Wednesday, November 23, 2016

Thankful + Broken = Real Life and Real Grace.

I look at my hands, covered in flour, the Avett Brothers playing in the back ground, and a small single tear slides down my cheek. I miss her. My grandma. She made the best pies. I’ve been feeling heavy hearted all day, remembering her. A minor cuss word slipped past my lips as I chatted on the phone with my mom today.  She told me I sounded like Gran. I look at my hands, starting to show the signs of age and I remember her own thin, elegant fingers as they are reflected in mine.  She is in so many places of my home and my heart and it seems her presence, or rather her absence,  is most palpable during the holidays for me. 

Everyone is putting on brave faces, posting thankful lists, mustering jolliness for the season, but my brokenness still streaks through the careful cracks in my soul that I try so hard to mask. I think of all the people I miss. All the ones that should be here, but they aren’t. Not just my Granny, but my dad, my uncles, Mark & Gus.; my cousin Daniel; Norse’s grandparents, Art & Lila, Marge & John. I think of the sweet friends who are mourning children who aren’t at the kids’ table this year, Jaron & Kimble, Keira, Hannah.  The list could go on. These losses have forever marred our hearts and broken us in ways that we will never recover fully.

In a season that pressures us to feel only thankful, it’s okay to be solemn. In our thankfulness, there can also be sorrow. While the memories we have remain, for that I am so very thankful, there is also hurt . I can’t remember anymore what my Dad’s voice sounded like or his laugh and I miss it.  While the pain of the grief fades, so does the crispness of the memories. Until something as silly as a Budweiser in a beer coozie reminds you of them and you smile. Sometimes in the thankfulness, there is brokenness. 

The tension remains. It will always remain, no matter the season. The tension of gratitude and joy intermixed with heartache and lament. For those of you navigating this season, in the depths of that tension, you have permission to feel. Keep your tender-heart. The world needs it now more than ever. Feel free to cry and fight to laugh. Smile at everyone you see and care for your soul when your smile has gotten lost.

For though I sometimes lose myself in the grief, it is this grief that has taught me to feel so deeply and love so fiercely.  For it is this constant heartache that I have that bears witness to how well those I’ve lost have loved me. For this, I will ever be grateful.

Happy Thanksgiving.   

Friday, November 11, 2016

Post Election Thoughts from a Christian Misfit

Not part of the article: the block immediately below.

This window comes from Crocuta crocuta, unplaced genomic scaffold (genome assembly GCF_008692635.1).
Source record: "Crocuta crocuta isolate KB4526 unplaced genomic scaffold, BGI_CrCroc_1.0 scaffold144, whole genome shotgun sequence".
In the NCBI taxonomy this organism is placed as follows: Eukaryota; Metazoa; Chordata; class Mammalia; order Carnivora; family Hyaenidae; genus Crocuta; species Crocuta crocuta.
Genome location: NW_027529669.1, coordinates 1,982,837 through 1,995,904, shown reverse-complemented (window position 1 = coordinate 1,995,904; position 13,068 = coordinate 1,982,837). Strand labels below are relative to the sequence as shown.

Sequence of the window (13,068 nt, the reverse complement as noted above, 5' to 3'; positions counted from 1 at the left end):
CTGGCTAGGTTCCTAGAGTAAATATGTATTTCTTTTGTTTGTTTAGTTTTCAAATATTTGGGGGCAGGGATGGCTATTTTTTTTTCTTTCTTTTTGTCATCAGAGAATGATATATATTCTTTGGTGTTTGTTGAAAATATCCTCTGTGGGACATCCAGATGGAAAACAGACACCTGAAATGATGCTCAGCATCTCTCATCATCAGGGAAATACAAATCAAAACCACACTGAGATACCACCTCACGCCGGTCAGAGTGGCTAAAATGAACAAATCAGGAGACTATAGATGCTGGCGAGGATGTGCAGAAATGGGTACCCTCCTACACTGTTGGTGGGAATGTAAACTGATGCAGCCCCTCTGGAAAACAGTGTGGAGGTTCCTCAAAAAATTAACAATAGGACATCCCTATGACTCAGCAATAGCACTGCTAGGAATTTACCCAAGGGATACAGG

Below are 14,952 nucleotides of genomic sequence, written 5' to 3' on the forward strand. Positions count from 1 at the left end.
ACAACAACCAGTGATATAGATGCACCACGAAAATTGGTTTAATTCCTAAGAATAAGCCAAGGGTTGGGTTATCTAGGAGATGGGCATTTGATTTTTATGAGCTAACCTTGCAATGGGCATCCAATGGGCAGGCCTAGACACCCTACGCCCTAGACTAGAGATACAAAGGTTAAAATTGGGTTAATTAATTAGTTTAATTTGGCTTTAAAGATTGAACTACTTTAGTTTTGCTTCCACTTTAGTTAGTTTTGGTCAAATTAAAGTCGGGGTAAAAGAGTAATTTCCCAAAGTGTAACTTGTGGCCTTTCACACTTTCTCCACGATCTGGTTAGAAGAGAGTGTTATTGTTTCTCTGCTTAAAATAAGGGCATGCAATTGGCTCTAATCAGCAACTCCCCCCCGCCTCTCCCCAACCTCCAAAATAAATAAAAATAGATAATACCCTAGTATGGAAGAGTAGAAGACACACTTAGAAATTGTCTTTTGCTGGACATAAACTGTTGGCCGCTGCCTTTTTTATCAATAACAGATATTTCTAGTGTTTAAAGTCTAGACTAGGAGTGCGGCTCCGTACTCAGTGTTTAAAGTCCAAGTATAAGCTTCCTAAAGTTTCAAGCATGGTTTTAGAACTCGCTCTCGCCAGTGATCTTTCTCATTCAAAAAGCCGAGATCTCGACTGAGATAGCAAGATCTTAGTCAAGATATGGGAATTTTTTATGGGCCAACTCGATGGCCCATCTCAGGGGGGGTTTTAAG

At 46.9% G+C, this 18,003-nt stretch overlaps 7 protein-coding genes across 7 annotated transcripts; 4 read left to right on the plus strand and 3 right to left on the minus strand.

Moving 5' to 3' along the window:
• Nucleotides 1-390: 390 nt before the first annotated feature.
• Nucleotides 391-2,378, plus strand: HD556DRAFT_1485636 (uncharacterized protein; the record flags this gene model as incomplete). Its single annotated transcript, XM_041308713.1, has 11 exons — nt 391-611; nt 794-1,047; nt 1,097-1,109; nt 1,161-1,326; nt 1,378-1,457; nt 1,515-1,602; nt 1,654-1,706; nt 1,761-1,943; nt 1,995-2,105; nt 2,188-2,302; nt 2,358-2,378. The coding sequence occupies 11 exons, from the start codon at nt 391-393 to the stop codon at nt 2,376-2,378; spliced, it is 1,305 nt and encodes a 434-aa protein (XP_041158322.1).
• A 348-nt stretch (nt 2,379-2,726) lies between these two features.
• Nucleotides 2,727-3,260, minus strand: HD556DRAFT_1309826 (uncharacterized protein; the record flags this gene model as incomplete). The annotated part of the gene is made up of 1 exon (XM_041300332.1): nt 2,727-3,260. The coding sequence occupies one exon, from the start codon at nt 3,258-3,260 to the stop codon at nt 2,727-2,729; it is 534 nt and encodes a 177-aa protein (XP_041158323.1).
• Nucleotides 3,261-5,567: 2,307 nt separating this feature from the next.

I’m not here to debate who was a better candidate, Trump or Hillary. Frankly, the results of this election have only confirmed how terrible the general public thinks they both are. This is not a challenge to the results of the election. That is over and done. This is merely my way of trying to process through my disillusionment with the marriage of church and state and my grief for the way evangelicalism has morphed into something that doesn’t represent me and many others. I’m not even sure this type of evangelicalism represents the gospel any longer.

It is being said that 81% of white evangelical voters, voted for Trump. I was not part of that 81%. Frankly, I am flabbergasted and saddened. I am confused. I’m not confused as to why they didn’t vote for Hillary. That isn’t why I am writing this. I didn’t vote for her either.

I AM confused by the fact that so many evangelicals shrugged off Trumps moral failings and instead endorsed him.

I have asked Trump voters, these past few days, for answers to a few questions, and I have tried to not offer any sort of rebuttal. I was not interested in a debate; it was merely an exercise for me to gain empathy, understanding, and to hone my listening skills. It’s something James (1:19) keeps reminding me of every time I read these words, “be quick to listen, slow to speak, and slow to become angry.”

Most people I know that voted for Trump are kind. They are generous. They love their families. They are respectful. They are hardworking. They love Jesus. I would like to make broad generalizations about them, but that isn’t fair.

So here I sit, so confused and a little jaded that all these people that I love and respect have weighed the issues and voted for Trump anyway. I hear their reasons - the nomination of Supreme Court justices, abortion issues, immigration. Some of these reasons are easy to empathize with, they have personal stories – a sister who was caught up with the wrong people, drug trafficking across the border, a friend who had an abortion as a teenager and regrets it – these are real reasons that matter. They should not be minimized.

It helps me understand their vote, but it does not help me agree that he is what is best for our country.


When I weighed the issues, I thought about the common good. I am a follower of Jesus. I think Russell Moore coined the phrase “Gospel Christian”, since evangelical has been redefined. I look at Jesus and I consider how he lived in a culture that had little regard for modern Christian morals. I notice he wasn’t real concerned with governmental systems. He aimed his righteous anger at the religious.  I notice he wasn’t worried about defending his “rights”, but instead, as the holiest man to ever walk the earth, he spoke with compassion and love to those that didn’t align with his code of conduct. For it is His “kindness that leads to repentance” (Romans 2:4). The bible speaks of helping the outsider (Samaritan) and the laying down of our lives for one another (1 John 3:16).